Dictionary.com

detect

[ dih-tekt ]
/ dɪˈtɛkt /
Save This Word!
See synonyms for: detect / detected / detecting on Thesaurus.com

verb (used with object)
to discover or catch (a person) in the performance of some act: to detect someone cheating.
to discover the existence of: to detect the odor of gas.
to find out the true character or activity of: to detect a spy.
Telecommunications.
  1. to rectify alternating signal currents in a radio receiver.
  2. to demodulate.
QUIZ
QUIZ YOURSELF ON AFFECT VS. EFFECT!
In effect, this quiz will prove whether or not you have the skills to know the difference between “affect” and “effect.”
Question 1 of 7
The rainy weather could not ________ my elated spirits on my graduation day.
Meet Grammar CoachWrite or paste your essay, email, or story into Grammar Coach and get grammar helpImprove Your Writing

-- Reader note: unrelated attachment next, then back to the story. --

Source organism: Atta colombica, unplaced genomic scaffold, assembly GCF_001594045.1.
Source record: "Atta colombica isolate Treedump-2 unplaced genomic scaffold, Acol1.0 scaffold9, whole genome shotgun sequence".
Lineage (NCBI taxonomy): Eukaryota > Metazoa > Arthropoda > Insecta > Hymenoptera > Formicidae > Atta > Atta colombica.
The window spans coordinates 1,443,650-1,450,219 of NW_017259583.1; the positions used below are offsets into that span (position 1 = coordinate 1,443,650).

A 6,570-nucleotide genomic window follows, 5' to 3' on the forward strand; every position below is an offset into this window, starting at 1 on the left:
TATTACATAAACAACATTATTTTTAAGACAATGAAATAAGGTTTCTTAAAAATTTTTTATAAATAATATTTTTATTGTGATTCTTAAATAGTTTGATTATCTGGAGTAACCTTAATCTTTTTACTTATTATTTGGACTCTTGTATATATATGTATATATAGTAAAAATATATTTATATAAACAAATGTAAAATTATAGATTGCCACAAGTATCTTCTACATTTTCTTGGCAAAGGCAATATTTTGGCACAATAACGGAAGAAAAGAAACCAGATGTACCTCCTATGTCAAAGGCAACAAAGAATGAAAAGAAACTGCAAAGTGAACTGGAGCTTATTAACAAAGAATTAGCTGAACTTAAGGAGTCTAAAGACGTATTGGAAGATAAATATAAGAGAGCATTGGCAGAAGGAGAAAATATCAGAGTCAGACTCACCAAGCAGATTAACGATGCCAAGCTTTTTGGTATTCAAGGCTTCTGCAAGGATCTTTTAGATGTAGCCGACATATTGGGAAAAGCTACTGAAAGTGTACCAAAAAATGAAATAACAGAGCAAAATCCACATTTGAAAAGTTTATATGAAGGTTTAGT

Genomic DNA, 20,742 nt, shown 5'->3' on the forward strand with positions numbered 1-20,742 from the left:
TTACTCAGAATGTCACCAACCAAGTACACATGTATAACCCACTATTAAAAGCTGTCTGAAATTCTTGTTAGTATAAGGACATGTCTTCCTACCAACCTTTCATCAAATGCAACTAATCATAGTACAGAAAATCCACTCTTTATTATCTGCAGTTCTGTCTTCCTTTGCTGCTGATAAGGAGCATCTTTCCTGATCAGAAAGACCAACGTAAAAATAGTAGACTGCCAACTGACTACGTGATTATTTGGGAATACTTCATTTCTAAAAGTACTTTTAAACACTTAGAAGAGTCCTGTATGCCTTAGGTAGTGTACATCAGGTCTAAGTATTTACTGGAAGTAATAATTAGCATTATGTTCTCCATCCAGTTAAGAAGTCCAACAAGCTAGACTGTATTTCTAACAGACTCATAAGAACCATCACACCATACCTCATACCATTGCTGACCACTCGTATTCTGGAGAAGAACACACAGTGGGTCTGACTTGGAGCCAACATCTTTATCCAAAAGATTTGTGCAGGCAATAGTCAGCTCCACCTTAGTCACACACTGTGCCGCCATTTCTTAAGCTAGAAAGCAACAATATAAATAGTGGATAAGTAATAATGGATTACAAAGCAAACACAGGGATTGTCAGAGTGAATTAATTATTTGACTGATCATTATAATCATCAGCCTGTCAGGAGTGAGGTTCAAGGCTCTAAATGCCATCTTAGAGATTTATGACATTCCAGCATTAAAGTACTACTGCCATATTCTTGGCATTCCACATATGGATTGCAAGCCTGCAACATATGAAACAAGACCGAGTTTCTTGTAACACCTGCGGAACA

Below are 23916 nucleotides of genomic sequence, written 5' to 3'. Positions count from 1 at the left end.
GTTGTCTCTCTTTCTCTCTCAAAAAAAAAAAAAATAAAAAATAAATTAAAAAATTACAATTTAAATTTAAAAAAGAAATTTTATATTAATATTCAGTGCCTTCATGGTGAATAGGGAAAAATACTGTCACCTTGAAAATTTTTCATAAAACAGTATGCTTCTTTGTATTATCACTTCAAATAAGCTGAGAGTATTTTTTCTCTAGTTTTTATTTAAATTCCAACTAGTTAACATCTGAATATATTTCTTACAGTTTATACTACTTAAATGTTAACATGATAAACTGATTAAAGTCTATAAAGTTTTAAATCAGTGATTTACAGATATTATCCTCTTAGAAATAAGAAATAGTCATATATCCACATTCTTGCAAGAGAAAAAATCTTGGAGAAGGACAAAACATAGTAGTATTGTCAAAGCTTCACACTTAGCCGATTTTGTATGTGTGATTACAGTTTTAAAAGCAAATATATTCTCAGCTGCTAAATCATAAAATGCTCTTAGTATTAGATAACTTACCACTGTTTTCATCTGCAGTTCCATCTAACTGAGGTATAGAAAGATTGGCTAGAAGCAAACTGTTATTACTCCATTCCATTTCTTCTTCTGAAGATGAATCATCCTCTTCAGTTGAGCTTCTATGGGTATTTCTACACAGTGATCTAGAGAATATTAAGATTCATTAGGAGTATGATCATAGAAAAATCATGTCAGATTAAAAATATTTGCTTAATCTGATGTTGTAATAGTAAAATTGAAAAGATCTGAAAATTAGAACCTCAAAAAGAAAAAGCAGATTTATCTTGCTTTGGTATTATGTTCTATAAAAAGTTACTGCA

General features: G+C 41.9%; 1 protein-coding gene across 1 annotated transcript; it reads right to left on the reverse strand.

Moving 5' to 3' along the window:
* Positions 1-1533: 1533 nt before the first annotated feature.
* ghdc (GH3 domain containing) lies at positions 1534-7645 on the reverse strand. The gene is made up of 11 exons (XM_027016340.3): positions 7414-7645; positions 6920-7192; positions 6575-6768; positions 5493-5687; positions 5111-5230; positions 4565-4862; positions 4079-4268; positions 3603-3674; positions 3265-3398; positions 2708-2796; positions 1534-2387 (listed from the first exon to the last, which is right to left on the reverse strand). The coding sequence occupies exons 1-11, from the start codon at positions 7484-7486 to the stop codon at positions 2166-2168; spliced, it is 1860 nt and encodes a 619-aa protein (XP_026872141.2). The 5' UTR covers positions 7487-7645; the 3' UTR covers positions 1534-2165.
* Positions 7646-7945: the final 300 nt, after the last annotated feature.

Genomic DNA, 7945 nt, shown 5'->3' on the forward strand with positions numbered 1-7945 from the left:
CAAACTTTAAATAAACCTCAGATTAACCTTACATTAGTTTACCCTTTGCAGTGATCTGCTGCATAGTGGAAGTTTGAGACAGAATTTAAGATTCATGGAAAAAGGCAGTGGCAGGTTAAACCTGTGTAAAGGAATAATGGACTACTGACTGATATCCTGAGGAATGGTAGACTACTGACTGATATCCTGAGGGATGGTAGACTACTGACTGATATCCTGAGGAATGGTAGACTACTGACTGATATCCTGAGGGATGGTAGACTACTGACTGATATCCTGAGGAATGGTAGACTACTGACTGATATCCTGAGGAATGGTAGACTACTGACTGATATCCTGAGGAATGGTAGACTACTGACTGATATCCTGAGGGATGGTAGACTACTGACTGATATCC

Meet Grammar CoachImprove Your Writing
Write or paste your essay, email, or story into Grammar Coach and get grammar help

Origin of detect

1400–50; late Middle English <Latin dētēctus (past participle of dētegere), equivalent to dē-de- + teg(ere) to cover + -tus past participle suffix

OTHER WORDS FROM detect

Dictionary.com Unabridged Based on the Random House Unabridged Dictionary, © Random House, Inc. 2022

How to use detect in a sentence

British Dictionary definitions for detect

detect
/ (dɪˈtɛkt) /

verb (tr)
to perceive or noticeto detect a note of sarcasm
to discover the existence or presence of (esp something likely to elude observation)to detect alcohol in the blood
to extract information from (an electromagnetic wave)
obsolete to reveal or expose (a crime, criminal, etc)

Derived forms of detect

detectable or detectible, adjectivedetecter, noun

Word Origin for detect

C15: from Latin dētectus uncovered, from dētegere to uncover, from de- + tegere to cover
Collins English Dictionary - Complete & Unabridged 2012 Digital Edition © William Collins Sons & Co. Ltd. 1979, 1986 © HarperCollins Publishers 1998, 2000, 2003, 2005, 2006, 2007, 2009, 2012
FEEDBACK